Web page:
Children with long-term medical conditions are often told they can’t do adventurous activities like abseiling, horse-riding and rock climbing. But is that true? We take a look at some activity camps specially designed for children with health problems.
Over the Wall
Over the Wall is a charity which runs residential activity camps across the UK for children with any chronic or serious illness – from blood disorders and epilepsy to neurological and oncology problems.
“The idea is to let children have an adventurous experience away from home, and give parents a much-needed break,” says Camp Director Mark Dwyer.
“These children have often spent months, even years, going in and out of hospital and might have missed out on lots of childhood experiences. At camp we help them rebuild their confidence through an exciting range of activities which include arts and crafts, drama, horse riding, archery and lots more.
“They are supported by a team of paediatric doctors and nurses who kindly volunteer their time – and who join in all the activities with the children!”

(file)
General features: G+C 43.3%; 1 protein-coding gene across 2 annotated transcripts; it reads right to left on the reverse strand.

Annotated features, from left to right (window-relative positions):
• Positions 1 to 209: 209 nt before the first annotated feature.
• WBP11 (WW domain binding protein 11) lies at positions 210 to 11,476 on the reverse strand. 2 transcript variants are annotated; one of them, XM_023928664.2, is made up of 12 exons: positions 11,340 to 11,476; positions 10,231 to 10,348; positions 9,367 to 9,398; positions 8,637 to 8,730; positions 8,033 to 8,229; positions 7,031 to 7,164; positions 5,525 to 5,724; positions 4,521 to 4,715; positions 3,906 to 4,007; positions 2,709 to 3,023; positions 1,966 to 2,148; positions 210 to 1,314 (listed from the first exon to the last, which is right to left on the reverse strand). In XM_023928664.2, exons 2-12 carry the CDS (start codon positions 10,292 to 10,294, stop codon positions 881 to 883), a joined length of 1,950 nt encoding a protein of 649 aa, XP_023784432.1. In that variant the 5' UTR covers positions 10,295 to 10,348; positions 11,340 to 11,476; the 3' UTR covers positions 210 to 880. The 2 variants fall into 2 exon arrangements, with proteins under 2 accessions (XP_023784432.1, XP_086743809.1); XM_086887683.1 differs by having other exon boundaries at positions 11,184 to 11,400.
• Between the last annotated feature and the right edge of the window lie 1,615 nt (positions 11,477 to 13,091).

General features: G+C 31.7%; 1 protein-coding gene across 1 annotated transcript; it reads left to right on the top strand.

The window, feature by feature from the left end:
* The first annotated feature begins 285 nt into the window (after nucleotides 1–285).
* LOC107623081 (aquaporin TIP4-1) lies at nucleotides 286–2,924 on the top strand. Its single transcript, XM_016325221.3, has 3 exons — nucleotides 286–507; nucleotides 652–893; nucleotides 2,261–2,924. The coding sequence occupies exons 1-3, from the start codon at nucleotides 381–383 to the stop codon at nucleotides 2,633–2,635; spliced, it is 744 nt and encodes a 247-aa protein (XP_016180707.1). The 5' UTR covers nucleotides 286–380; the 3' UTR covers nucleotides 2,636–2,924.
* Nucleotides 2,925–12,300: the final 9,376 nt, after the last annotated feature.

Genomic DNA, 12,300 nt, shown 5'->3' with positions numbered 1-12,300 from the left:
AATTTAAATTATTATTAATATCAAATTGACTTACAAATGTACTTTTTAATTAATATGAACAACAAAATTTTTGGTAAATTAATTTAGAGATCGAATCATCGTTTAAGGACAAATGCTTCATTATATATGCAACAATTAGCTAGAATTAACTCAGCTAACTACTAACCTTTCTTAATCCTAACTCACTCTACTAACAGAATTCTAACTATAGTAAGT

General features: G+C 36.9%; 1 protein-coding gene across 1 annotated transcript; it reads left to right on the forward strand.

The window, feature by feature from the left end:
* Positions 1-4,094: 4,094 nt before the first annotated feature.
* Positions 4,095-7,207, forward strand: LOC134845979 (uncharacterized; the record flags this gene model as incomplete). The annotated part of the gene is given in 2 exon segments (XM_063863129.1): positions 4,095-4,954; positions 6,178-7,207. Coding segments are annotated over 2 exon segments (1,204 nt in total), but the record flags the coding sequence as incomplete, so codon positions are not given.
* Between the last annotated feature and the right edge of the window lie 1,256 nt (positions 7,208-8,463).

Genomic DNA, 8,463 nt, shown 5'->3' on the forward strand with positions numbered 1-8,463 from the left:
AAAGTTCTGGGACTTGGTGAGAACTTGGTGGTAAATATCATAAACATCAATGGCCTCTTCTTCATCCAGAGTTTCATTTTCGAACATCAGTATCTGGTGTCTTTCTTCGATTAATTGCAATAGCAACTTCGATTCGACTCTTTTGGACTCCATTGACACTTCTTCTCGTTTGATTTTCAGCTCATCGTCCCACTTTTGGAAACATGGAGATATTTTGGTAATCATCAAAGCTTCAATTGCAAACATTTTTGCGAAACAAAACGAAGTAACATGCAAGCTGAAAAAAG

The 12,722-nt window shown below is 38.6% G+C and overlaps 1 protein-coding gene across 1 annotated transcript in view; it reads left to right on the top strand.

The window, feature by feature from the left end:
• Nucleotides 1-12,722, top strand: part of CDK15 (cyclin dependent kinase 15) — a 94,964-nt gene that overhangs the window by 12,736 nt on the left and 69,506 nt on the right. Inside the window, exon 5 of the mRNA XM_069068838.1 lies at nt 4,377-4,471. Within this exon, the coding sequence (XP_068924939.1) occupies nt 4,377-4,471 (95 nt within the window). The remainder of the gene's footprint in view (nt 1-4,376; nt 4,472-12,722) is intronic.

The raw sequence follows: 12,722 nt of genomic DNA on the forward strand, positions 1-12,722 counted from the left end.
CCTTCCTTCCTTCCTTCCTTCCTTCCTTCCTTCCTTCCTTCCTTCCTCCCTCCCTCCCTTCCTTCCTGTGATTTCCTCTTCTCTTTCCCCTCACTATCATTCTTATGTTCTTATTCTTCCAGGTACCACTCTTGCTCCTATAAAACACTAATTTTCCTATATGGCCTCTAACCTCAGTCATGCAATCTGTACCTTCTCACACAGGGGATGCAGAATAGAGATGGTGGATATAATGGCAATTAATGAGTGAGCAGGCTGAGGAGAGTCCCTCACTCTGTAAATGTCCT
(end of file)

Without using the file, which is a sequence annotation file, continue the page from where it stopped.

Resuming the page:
Going to a camp can offer the opportunity to meet other children in the same situation and make new friends. It can also be a chance for children to explore feelings through drama and role play and talk about their experiences.
As well as organising camps for children with medical conditions, Over The Wall also runs residential camps for siblings. Siblings can often feel left out when a brother or sister is ill, and they can really gain lots of confidence and self-esteem by going along to the camp.
Another charity that runs a well-established programme of summer activity camps is Asthma UK.
Kick Asthma holidays combine physical and social activities such as abseiling, kayaking, discos and quizzes, with educational sessions that teach the youngsters more about how to control their asthma.
The camp strives to change attitudes from "I can’t" to "I can as long as I remember my inhalers".
Check with your doctor
Rosa Schmale, Head of Physiotherapy at Great Ormond Street Hospital, reckons it’s a fantastic idea for any child – including those with serious or long-term health problems – to be as active as they possibly can.
“These camps offer children the opportunity of taking part in some really adventurous activities that they might not normally get the chance to do,” says Rosa. “Not only will this be helping them build muscle strength and density, it will be boosting their confidence and self-esteem.
“Before you sign your child up though, it’s a good idea to talk to your doctor first about whether there are any activities on offer that might not be advisable,” she adds.
Last reviewed by Great Ormond Street Hospital: 20 May 2009